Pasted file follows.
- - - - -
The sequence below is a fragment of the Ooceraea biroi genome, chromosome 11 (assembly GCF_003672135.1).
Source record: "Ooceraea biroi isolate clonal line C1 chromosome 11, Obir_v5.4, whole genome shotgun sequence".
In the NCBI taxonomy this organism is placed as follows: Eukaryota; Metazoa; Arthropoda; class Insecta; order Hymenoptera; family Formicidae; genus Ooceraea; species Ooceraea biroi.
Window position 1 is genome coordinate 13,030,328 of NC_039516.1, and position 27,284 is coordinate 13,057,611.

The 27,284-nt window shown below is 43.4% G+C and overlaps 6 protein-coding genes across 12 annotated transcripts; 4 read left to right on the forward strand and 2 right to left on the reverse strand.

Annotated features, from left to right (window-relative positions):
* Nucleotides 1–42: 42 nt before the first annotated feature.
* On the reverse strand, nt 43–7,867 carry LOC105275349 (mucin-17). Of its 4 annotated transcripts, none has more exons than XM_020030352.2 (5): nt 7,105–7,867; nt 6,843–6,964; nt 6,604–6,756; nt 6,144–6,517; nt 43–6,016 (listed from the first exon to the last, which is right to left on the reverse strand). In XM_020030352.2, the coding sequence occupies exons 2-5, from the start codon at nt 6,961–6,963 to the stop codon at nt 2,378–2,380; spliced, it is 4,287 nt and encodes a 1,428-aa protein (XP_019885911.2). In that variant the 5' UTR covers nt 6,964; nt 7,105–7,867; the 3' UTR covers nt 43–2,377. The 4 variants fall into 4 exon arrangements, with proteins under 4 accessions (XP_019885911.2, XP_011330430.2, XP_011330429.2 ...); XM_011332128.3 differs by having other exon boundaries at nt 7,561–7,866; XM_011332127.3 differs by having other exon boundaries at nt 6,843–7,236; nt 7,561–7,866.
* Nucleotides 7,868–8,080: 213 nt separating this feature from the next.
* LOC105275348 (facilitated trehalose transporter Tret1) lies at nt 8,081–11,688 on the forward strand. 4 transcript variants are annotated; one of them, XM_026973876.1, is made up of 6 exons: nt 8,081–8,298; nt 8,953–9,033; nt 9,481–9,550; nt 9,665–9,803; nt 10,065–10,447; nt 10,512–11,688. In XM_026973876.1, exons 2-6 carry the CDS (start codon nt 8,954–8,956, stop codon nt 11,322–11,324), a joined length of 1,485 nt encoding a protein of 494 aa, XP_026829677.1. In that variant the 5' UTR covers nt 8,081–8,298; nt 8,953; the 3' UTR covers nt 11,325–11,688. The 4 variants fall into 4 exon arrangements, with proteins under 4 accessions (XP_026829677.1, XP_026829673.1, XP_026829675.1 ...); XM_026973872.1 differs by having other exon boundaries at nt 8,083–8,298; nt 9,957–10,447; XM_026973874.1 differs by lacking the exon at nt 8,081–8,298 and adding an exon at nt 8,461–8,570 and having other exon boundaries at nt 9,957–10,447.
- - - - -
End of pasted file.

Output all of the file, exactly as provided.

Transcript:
The sequence below is a fragment of the Ooceraea biroi genome, chromosome 11 (assembly GCF_003672135.1).
Source record: "Ooceraea biroi isolate clonal line C1 chromosome 11, Obir_v5.4, whole genome shotgun sequence".
In the NCBI taxonomy this organism is placed as follows: Eukaryota; Metazoa; Arthropoda; class Insecta; order Hymenoptera; family Formicidae; genus Ooceraea; species Ooceraea biroi.
Window position 1 is genome coordinate 13,030,328 of NC_039516.1, and position 27,284 is coordinate 13,057,611.

The 27,284-nt window shown below is 43.4% G+C and overlaps 6 protein-coding genes across 12 annotated transcripts; 4 read left to right on the forward strand and 2 right to left on the reverse strand.

Annotated features, from left to right (window-relative positions):
* Nucleotides 1–42: 42 nt before the first annotated feature.
* On the reverse strand, nt 43–7,867 carry LOC105275349 (mucin-17). Of its 4 annotated transcripts, none has more exons than XM_020030352.2 (5): nt 7,105–7,867; nt 6,843–6,964; nt 6,604–6,756; nt 6,144–6,517; nt 43–6,016 (listed from the first exon to the last, which is right to left on the reverse strand). In XM_020030352.2, the coding sequence occupies exons 2-5, from the start codon at nt 6,961–6,963 to the stop codon at nt 2,378–2,380; spliced, it is 4,287 nt and encodes a 1,428-aa protein (XP_019885911.2). In that variant the 5' UTR covers nt 6,964; nt 7,105–7,867; the 3' UTR covers nt 43–2,377. The 4 variants fall into 4 exon arrangements, with proteins under 4 accessions (XP_019885911.2, XP_011330430.2, XP_011330429.2 ...); XM_011332128.3 differs by having other exon boundaries at nt 7,561–7,866; XM_011332127.3 differs by having other exon boundaries at nt 6,843–7,236; nt 7,561–7,866.
* Nucleotides 7,868–8,080: 213 nt separating this feature from the next.
* LOC105275348 (facilitated trehalose transporter Tret1) lies at nt 8,081–11,688 on the forward strand. 4 transcript variants are annotated; one of them, XM_026973876.1, is made up of 6 exons: nt 8,081–8,298; nt 8,953–9,033; nt 9,481–9,550; nt 9,665–9,803; nt 10,065–10,447; nt 10,512–11,688. In XM_026973876.1, exons 2-6 carry the CDS (start codon nt 8,954–8,956, stop codon nt 11,322–11,324), a joined length of 1,485 nt encoding a protein of 494 aa, XP_026829677.1. In that variant the 5' UTR covers nt 8,081–8,298; nt 8,953; the 3' UTR covers nt 11,325–11,688. The 4 variants fall into 4 exon arrangements, with proteins under 4 accessions (XP_026829677.1, XP_026829673.1, XP_026829675.1 ...); XM_026973872.1 differs by having other exon boundaries at nt 8,083–8,298; nt 9,957–10,447; XM_026973874.1 differs by lacking the exon at nt 8,081–8,298 and adding an exon at nt 8,461–8,570 and having other exon boundaries at nt 9,957–10,447.